If you’re short on cash but own a home, you’re in luck. You can transform your home from a money pit to a cash cow in a variety of ways. The methods you can use range from refinancing your mortgage to starting a business at home.
Cash-out refinancing allows you to pocket some money simply by refinancing your mortgage. Say you owe $100,000 on a home worth $200,000. You could refinance for $125,000 and pocket the extra $25,000. Note that your mortgage is now higher, which means it will probably take you longer to pay it off. In addition, you typically need to pay closing costs when you refinance because you're replacing your current mortgage with a new one. Cash-out refinancing benefits you only if you can refinance your loan at a lower rate than what you currently pay.
Home Equity Loan or Line of Credit
A home equity loan or line of credit, also called a second mortgage, allows you to use the equity in your home like your personal bank account. The advantage of getting either type of loan is that both usually have a lower interest rate than credit cards. The difference between them is that a home equity loan is a lump-sum amount with a fixed interest rate; you make the same payments every month to pay it back. A home equity line of credit is revolving credit that acts more like a credit card and has an adjustable interest rate. You are granted a line of credit that you can tap into as needed, usually making monthly interest-only payments. Your lender sets a date by which the amount needs to be paid back.
Rent a Room
Check with local authorities or with your homeowner's association to determine whether you can rent out a room or the basement. Typically, you need a permit to rent the basement, but you don’t usually need one when you rent an extra bedroom. Treat the situation as a business deal, not as a friendship, said Helene Prince, a property management director for Coldwell Banker, in Bankrate.com. Have written rules, charge a security deposit, pay for a background check, and have the tenant sign a lease. Check your homeowners insurance policy to determine whether you need to add landlord’s insurance. Strongly suggest that your tenant secures renter’s insurance.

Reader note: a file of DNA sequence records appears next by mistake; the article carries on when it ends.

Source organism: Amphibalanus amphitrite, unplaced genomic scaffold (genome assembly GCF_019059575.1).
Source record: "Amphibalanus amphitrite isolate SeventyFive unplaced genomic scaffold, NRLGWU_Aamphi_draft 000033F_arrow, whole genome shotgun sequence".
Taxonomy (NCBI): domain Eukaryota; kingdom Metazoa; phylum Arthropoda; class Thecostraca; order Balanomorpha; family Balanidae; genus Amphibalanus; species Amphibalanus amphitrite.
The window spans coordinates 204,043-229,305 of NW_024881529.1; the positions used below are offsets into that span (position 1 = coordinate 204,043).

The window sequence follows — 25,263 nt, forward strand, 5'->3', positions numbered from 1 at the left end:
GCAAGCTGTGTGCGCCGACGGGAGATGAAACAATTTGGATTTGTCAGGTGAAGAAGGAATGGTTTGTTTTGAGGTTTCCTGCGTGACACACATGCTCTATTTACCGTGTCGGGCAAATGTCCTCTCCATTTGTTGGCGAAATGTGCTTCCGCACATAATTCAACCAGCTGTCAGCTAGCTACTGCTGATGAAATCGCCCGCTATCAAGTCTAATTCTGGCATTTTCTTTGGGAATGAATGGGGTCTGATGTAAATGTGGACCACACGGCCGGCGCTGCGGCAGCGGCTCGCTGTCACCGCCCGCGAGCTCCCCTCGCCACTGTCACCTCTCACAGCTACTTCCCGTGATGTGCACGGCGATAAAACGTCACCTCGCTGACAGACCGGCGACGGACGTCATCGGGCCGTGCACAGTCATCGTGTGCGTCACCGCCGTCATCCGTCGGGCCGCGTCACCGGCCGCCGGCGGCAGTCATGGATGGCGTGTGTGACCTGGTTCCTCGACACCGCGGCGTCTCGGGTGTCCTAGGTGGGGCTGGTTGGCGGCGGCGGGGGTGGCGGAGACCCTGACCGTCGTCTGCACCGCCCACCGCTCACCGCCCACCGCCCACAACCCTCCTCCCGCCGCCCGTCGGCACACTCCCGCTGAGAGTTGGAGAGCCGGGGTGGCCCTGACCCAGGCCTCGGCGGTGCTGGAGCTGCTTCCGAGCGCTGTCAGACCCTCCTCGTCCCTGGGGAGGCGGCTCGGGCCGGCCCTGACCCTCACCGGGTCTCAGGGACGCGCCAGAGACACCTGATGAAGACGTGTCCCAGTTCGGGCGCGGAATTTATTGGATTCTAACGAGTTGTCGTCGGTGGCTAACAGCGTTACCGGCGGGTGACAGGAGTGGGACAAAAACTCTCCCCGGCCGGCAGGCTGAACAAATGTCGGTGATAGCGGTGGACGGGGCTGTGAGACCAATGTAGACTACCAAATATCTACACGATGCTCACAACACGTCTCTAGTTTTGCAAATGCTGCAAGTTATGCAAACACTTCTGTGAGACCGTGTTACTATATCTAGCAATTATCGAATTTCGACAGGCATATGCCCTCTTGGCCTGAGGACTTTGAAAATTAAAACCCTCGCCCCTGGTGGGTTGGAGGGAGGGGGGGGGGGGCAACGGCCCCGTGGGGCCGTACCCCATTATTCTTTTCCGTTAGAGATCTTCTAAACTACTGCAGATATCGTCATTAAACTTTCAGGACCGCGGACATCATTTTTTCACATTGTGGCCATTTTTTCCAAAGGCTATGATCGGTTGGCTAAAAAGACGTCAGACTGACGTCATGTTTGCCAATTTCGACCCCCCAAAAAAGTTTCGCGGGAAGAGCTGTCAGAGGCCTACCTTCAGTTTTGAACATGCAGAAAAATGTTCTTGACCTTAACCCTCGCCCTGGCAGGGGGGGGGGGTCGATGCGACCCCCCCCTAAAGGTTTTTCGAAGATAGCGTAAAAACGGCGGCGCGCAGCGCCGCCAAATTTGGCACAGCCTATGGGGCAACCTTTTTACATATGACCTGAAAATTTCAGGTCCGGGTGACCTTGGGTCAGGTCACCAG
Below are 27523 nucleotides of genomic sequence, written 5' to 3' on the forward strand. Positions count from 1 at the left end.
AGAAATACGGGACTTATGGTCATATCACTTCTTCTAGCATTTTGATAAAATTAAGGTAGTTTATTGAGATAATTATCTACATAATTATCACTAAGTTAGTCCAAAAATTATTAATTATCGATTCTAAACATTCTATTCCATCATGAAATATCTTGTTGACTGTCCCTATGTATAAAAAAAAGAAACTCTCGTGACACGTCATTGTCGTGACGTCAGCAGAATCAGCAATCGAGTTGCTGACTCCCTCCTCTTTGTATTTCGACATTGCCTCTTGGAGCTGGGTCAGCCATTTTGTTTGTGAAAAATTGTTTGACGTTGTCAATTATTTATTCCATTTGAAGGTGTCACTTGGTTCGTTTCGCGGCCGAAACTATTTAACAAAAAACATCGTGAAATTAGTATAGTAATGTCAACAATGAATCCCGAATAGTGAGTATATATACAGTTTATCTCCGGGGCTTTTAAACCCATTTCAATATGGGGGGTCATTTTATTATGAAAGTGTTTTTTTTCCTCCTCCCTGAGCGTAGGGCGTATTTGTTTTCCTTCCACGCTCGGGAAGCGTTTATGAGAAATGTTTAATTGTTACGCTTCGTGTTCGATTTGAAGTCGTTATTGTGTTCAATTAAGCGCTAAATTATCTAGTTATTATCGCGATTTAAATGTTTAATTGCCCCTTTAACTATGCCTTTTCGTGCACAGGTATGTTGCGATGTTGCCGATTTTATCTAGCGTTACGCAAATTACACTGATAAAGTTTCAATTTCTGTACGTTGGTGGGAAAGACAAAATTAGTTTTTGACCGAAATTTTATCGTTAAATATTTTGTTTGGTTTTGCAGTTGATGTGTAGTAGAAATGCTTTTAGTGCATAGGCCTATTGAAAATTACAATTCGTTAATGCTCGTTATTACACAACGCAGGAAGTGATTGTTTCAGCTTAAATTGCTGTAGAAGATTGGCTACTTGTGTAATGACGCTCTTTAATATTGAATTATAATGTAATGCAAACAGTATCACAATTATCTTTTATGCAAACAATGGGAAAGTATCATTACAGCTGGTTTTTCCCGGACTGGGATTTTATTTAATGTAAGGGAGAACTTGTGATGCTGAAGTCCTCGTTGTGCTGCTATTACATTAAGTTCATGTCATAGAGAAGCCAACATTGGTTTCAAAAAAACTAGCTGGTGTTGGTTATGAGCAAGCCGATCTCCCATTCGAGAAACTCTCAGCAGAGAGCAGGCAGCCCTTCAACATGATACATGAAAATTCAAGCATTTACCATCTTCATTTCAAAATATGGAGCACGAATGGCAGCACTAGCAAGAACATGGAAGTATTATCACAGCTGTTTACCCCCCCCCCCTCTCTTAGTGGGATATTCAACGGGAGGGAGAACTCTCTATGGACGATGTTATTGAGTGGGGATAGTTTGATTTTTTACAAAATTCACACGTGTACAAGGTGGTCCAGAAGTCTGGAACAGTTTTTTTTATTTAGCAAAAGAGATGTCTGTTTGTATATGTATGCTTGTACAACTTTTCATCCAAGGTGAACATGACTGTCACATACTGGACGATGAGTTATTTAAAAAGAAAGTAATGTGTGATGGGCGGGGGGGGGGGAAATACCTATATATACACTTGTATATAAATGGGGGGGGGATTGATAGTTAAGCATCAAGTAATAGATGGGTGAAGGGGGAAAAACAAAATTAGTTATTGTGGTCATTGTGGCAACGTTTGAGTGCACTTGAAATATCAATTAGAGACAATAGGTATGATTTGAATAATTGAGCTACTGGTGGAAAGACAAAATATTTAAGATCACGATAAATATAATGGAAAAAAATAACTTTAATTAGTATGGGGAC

Check with local authorities or with your homeowner's association to determine whether you can start a business from your home. If you're good with children, you could start a day-care center or a babysitting service for kids who would otherwise come home to an empty house after school until their parents get off work. If you’re artistic, create a space in your home where you throw art parties to teach people to make their own works of art. You provide the space, some appetizers and beverages, the art supplies and the instruction. Charge between $25 and $50 per person.
Laura Agadoni has been writing professionally since 1983. Her feature stories on area businesses, human interest and health and fitness appear in her local newspaper. She has also written and edited for a grassroots outreach effort and has been published in "Clean Eating" magazine and in "Dimensions" magazine, a CUNA Mutual publication. Agadoni has a Bachelor of Arts in communications from California State University-Fullerton.